With Gordon Hayward signing a lucrative deal with the Charlotte Hornets, here are three Boston Celtics newcomers who could make an immediate impact in Brad Stevens’ rotation.
Jeff Teague will be a solid back-up to Kemba Walker in Boston. (Photo by Brian Babineau/NBAE/Getty Images)
The Celtics have gotten rid of Hayward’s hefty salary, but there’s no denying the fact that his steady, all-around skill set will be missed in Boston. Hayward averaged 17.5 points, 6.7 rebounds, and 4.1 assists per game last season, numbers that indicate his underrated value for the Celtics.
There are reports saying that the C’s are still pursuing a sign-and-trade scenario that would send Hayward to Charlotte. That would be the best situation for the Celtics as they would be getting a valuable asset, instead of just letting Hayward walk for nothing in return.
But even if a sign-and-trade will not come into fruition, the continuous growth of Jaylen Brown and Jayson Tatum will dictate the team’s level of success next season. Furthermore, the Celtics also brought in fresh names who could cushion the blow of losing Hayward.
For the record, I believe that incoming sophomore Romeo Langford has the best potential to nab Hayward’s vacated role. But to get acclimated to everyone on the roster, let’s take a look at how these Celtics newcomers can contribute to the team’s championship aspirations next season.
Teague will be the Celtics’ primary playmaker off the bench. (Photo by Will Newton/Getty Images)
Teague could have saved the Celtics’ below-average offseason. First of all, he is a major upgrade over Brad Wanamaker, who is now set on playing for the Golden State Warriors. Furthermore, Teague will fill in for the playmaking role that Hayward has vacated, especially when Tatum or Kemba Walker takes their rest on the bench.
As good as the Celtics were last season, they only ranked 25th in the league in total assists per game. Teague’s proven credentials as a playmaker and a decent shooter will make him the most important cog in the Celtics’ second unit.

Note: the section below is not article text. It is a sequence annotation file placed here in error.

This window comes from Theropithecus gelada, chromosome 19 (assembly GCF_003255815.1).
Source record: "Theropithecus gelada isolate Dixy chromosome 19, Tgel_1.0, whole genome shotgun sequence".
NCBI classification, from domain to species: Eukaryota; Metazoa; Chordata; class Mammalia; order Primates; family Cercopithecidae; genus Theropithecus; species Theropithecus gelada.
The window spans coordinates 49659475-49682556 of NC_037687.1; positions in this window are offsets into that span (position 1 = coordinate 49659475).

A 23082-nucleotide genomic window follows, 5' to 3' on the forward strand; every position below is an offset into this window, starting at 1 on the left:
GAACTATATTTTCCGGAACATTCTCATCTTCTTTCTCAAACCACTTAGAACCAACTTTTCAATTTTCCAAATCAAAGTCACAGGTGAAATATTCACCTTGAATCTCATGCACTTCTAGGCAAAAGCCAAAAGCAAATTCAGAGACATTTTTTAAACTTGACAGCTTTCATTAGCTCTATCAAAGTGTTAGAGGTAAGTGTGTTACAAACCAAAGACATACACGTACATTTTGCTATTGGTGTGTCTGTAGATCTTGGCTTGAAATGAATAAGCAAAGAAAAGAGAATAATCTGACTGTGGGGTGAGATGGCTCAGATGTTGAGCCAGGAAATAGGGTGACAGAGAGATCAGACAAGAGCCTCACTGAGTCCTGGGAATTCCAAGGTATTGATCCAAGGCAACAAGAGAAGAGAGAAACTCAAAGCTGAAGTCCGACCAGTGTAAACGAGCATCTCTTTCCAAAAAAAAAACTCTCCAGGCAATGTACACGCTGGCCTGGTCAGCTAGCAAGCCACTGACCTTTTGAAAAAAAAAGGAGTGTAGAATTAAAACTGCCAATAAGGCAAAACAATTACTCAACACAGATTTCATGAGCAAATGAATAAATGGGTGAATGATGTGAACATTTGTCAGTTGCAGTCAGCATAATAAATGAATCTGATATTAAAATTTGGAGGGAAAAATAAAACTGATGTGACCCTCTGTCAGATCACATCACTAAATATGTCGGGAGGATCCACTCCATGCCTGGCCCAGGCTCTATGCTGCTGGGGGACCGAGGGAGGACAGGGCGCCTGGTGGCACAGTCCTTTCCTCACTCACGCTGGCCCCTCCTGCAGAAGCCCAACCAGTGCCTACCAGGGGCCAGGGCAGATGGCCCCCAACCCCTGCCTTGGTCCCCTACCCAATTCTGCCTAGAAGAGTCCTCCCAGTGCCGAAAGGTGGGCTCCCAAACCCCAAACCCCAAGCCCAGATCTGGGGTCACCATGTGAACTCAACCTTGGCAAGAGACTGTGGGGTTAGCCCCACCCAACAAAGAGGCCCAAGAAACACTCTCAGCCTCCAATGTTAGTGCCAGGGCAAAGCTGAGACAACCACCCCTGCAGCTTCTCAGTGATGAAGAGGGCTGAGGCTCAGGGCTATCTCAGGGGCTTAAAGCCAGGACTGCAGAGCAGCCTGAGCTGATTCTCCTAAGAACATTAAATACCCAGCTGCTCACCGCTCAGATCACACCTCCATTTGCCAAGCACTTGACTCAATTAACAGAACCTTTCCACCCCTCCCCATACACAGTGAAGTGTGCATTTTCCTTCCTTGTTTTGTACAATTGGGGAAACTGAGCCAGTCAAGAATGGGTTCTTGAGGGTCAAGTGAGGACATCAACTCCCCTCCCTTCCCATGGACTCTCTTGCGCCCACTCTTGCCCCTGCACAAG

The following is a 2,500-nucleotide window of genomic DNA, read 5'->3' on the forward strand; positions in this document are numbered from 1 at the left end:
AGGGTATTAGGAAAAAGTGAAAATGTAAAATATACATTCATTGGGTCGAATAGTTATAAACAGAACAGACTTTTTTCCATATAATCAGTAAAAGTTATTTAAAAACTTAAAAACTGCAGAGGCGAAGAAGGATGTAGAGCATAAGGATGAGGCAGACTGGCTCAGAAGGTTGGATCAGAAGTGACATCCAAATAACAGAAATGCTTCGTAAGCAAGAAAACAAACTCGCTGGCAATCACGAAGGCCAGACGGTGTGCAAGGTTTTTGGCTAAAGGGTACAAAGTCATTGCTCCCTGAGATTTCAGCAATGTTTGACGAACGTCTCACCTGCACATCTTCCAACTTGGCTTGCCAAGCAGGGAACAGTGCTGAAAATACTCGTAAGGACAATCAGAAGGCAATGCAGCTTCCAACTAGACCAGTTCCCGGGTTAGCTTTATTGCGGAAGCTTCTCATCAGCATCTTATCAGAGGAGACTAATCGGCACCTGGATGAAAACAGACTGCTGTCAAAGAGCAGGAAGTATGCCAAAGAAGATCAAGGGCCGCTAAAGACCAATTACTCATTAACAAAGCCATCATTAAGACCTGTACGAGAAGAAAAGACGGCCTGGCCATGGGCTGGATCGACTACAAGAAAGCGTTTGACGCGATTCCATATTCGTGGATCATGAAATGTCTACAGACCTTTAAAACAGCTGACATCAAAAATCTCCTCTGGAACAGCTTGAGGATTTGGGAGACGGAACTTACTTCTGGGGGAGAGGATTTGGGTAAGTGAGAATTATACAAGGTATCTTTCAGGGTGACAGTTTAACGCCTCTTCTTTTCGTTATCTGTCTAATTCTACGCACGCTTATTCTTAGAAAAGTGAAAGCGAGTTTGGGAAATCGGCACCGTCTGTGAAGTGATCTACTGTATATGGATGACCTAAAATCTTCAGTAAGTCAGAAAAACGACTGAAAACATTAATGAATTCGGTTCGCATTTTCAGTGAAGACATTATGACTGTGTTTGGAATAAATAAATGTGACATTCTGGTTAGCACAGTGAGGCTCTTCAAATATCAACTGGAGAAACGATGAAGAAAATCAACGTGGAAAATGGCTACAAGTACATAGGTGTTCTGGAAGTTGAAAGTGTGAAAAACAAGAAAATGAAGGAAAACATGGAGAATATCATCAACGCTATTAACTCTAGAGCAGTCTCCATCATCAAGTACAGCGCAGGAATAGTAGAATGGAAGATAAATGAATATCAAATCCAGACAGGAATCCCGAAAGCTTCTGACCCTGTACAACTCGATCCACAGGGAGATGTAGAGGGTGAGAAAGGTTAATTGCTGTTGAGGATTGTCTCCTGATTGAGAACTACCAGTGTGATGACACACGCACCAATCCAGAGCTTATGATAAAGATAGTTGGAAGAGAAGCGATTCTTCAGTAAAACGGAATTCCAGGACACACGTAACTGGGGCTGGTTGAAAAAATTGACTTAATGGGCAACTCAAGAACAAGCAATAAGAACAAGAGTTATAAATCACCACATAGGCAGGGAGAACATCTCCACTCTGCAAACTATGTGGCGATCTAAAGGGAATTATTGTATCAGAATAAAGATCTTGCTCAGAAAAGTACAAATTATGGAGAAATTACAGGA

Aaron Nesmith is arguably the best shooter in his draft class. (Photo via USA TODAY Sports)
Volume shooters usually tend to be inefficient, but that’s not the case in Nesmith’s collegiate stint with the Vanderbilt Commodores. Nesmith attempted 8.2 three-point shots per game, but converted a stellar 52% clip. That’s a welcome sight for the Celtics, and one that could give Nesmith consistent minutes in the rotation.
The 14th overall pick is not close to the playmaker that Hayward is, but his 6-foot-6 frame allows him to help out with the boards. Long-range marksmanship will be Nesmith’s trump card entering the pros, and it’s exciting to see how he could develop the other facets of his game under the mentorship of Stevens.
Payton Pritchard’s all-around skill set could launch him to a role off the bench for the Celtics. (Photo by Stephen R. Sylvanie/USA TODAY Sports)
The Pritchard selection was not a popular one among Boston fans. Udoka Azubuike, a legit seven-footer and an imposing presence inside the paint, was taken a pick later. Azubuike could have provided rim protection and rebounding for Boston, given the team’s lack of ceiling in the frontcourt.
But the Celtics opted to take Pritchard, an all-around point guard who averaged 20.5 points, 4.3 rebounds and 5.5 assists for the Oregon Ducks last season. On top of those numbers, Pritchard also put in an outstanding 42% clip from beyond the arc. It remains to be seen how his game will translate to the NBA, but Pritchard has a solid shot at cracking the Celtics’ rotation.